NOTE: If you are unable to select a group in the Other drop down menu, then select standard or administrator, and select Other again to be able to.

    warning   Warning
    If the user account is originally an administrator account, then do not change it to be a standard account unless you already have another administrator account created first. Unless you do have another administrator account to use, you will lose access to everything that a standard user doesn't have access to.

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    5.
    If you had an user account set to be logged on to at startup automatically, then you will need to set this back again for the user account.

    6. When finished, you can close the advanced User Accounts (netplwiz) window.




    OPTION FOUR
    Change User Account Type in Elevated Command Prompt

    NOTE: This option will use the net localgroup command to basically add an "existing user account" to the group that you want the account type to be, then remove the user account from any other group (account type) that it belongs to, leaving the user account as only a member of the group that you want the account type to be.

    1. Open an elevated command prompt.

    2. To See What Groups the Existing User Account Currently Belongs To
    NOTE: This will give you a list of user account names that are a member of each user account type. For example, to see what account types my Example-Standard (name) user account is a member of.

    A) In the elevated command prompt, copy and paste the commands below one at a time for each account type, and press Enter after each one. (see screenshots below)

    • net localgroup guests
    • net localgroup users
    • net localgroup administrators



    Click image for larger version

    Click image for larger version

    Click image for larger version

    3. Do either step 4, 5, or 6 below for what account type you want the user account (ex: Example-Standard) to be.

    4. To Add User Account to Administrators Group
    NOTE: This is to make the user account (ex: Example-Standard) a administrator account type by adding it to the administrators group, and removing the user account from the users and guests groups if the user account is a part of them.

    A) In the elevated command prompt, type the command below and press Enter. (see screenshot below)
    NOTE: Substitute UserName in the command below with the actual user name of the user account (ex: Example-Standard) within quotes that you want to add to the administrators group.

    net localgroup administrators "UserName" /add

    Click image for larger version

    B) Go to step 7 below, and remove the user account from the users and guests groups if listed as being a member of them from step 2.

    5. To Add User Account to Users Group
    NOTE: This is to make the user account (ex: Example-Standard) a standard user account type by adding it to the users group, and removing the user account from the administrators and guests groups if the user account is a part of them.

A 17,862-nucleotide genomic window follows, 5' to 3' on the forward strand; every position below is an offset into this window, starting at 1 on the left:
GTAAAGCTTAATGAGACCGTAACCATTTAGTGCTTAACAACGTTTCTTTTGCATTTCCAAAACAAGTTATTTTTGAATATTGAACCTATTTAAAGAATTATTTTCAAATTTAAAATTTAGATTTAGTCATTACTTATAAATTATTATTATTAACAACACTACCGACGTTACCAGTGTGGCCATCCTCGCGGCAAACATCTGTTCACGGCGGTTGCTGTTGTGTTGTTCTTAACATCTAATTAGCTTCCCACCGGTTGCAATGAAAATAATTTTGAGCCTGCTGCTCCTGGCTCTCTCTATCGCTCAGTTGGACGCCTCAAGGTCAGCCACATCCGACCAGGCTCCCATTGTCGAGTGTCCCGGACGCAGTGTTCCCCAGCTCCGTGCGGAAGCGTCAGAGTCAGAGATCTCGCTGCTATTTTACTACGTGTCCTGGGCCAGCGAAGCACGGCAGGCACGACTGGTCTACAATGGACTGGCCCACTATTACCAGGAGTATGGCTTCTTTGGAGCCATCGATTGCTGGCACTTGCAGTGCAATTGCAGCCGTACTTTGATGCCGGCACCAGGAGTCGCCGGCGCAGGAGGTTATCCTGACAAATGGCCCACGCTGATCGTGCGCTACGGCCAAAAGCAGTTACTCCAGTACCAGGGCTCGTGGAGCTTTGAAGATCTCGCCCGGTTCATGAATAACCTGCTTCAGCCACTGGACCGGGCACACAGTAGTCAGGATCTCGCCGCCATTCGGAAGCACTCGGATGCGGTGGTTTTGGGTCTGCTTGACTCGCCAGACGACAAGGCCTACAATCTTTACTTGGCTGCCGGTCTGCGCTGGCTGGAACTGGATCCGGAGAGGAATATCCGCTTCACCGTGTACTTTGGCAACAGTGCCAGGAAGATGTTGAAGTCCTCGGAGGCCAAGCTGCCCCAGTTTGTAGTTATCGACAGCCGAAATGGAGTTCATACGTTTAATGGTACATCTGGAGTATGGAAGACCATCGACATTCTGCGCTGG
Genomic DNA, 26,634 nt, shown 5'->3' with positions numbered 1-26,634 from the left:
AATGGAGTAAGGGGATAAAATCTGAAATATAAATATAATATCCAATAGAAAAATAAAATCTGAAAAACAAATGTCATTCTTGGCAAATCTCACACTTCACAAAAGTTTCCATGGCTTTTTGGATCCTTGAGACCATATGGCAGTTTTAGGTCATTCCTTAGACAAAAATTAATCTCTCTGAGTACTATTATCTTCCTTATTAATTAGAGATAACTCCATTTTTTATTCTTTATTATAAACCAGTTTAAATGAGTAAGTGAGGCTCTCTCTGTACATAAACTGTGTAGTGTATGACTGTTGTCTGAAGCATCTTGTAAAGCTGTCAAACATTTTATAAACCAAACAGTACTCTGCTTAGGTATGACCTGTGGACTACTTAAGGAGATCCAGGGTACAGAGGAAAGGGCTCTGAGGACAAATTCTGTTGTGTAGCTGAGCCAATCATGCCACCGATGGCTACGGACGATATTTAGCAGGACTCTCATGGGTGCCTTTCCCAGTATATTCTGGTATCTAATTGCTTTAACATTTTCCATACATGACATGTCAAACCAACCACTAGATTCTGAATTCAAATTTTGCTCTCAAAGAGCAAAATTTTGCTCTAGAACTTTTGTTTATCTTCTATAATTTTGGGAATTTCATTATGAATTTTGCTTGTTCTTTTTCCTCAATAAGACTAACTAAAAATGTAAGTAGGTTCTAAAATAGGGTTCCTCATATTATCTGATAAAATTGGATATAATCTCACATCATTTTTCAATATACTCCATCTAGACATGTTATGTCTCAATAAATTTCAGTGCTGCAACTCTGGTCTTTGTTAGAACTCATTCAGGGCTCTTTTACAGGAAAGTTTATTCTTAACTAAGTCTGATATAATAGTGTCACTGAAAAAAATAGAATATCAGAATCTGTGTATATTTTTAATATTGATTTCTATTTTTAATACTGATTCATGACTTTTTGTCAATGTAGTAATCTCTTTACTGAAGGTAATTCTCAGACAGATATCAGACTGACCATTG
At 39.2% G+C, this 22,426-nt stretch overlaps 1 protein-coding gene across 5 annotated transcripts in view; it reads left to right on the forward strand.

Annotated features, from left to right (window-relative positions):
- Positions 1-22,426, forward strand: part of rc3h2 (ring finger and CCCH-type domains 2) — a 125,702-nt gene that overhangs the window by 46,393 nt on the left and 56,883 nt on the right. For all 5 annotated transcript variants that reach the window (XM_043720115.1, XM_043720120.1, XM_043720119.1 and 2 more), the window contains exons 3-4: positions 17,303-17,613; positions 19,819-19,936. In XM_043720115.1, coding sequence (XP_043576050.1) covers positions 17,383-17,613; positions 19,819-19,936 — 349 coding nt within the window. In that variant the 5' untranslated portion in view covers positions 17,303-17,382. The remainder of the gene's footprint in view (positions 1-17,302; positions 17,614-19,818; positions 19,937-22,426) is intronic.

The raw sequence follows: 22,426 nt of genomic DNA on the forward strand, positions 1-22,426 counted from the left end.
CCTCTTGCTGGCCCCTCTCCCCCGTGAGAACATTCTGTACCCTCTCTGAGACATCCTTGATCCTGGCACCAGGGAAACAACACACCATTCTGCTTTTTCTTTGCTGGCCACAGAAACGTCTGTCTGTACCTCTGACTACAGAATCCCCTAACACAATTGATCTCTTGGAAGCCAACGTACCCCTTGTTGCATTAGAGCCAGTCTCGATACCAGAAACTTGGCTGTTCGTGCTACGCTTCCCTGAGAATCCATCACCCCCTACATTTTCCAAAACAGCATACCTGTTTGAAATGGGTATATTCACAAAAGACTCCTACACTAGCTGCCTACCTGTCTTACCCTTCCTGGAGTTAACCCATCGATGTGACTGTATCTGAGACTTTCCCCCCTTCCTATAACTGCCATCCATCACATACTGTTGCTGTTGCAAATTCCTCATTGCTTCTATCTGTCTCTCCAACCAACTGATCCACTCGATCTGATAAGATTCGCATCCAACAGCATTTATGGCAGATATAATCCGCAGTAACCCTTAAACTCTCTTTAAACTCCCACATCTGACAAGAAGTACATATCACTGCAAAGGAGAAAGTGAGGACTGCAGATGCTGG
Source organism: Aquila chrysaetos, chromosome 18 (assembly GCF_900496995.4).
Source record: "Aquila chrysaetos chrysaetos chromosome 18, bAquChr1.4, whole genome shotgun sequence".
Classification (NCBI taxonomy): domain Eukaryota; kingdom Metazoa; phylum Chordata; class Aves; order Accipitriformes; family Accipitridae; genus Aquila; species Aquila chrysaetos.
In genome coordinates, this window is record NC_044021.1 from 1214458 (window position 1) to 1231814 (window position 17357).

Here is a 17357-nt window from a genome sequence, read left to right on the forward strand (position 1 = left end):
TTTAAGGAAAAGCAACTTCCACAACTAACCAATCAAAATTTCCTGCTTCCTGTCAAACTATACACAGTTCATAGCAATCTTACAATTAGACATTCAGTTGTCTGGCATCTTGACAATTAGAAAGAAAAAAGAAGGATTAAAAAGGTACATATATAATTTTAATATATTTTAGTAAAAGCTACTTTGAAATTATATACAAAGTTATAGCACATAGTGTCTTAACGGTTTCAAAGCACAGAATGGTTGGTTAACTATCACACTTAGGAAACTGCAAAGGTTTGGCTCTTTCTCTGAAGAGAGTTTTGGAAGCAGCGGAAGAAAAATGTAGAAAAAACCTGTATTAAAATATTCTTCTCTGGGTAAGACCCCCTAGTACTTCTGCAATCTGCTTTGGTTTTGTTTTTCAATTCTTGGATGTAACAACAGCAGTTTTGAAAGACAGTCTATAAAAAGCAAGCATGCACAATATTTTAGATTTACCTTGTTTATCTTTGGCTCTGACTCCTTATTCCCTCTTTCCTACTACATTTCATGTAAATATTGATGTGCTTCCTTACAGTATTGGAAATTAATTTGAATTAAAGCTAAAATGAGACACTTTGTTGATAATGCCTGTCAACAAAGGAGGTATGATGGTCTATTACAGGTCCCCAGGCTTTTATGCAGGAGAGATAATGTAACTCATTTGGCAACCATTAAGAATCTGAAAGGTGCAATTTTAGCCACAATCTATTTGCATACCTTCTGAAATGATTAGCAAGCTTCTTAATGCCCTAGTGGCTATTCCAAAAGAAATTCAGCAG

A) In the elevated command prompt, type the command below and press Enter. (see screenshot below)
    NOTE: Substitute UserName in the command below with the actual user name of the user account (ex: Example-Standard) within quotes that you want to add to the users group.

    net localgroup users "UserName" /add

    Click image for larger version

    B) Go to step 7 below, and remove the user account from the administrators and guests groups if listed as being a member of them from step 2.

    6. To Add User Account to Guests Group
    NOTE: This is to make the user account (ex: Example-Standard) a guest account type by adding it to the guests group, and removing the user account from the users and administrators groups if the user account is a part of them.

    A) In the elevated command prompt, type the command below and press Enter. (see screenshot below)
    NOTE: Substitute UserName in the command below with the actual user name of the user account (ex: Example-Standard) within quotes that you want to add to the guests group.

    net localgroup guests "UserName" /add

    Click image for larger version

    B) Go to step 7 below, and remove the user account from the users and administrators groups if listed as being a member of them from step 2.

    7. To Remove User Account from Groups
    NOTE: This is to remove the user account (ex: Example-Standard) from all of the groups that is was listed as being a member of from step 2 except for the group (account type) that you want the user account to be.
    A) In the elevated command prompt, type the commands below one at a time for only each group (account type) that you want to remove the user account from being a member of, and press Enter after each one. (see screenshots below)

    NOTE: Substitute UserName in the command below with the actual user name of the user account (ex: Example-Standard) within quotes that you want to remove from being a member of the group.

    • net localgroup administrators "UserName" /delete
    • net localgroup users "UserName" /delete
    • net localgroup guests "UserName" /delete


    Click image for larger version

    Click image for larger version

    Click image for larger version

    8. When finished, close the elevated command prompt.


    That's it,
    Shawn


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  2. #1



    Junior Member

    Join Date : Jan 2013
    Essex
    Posts : 7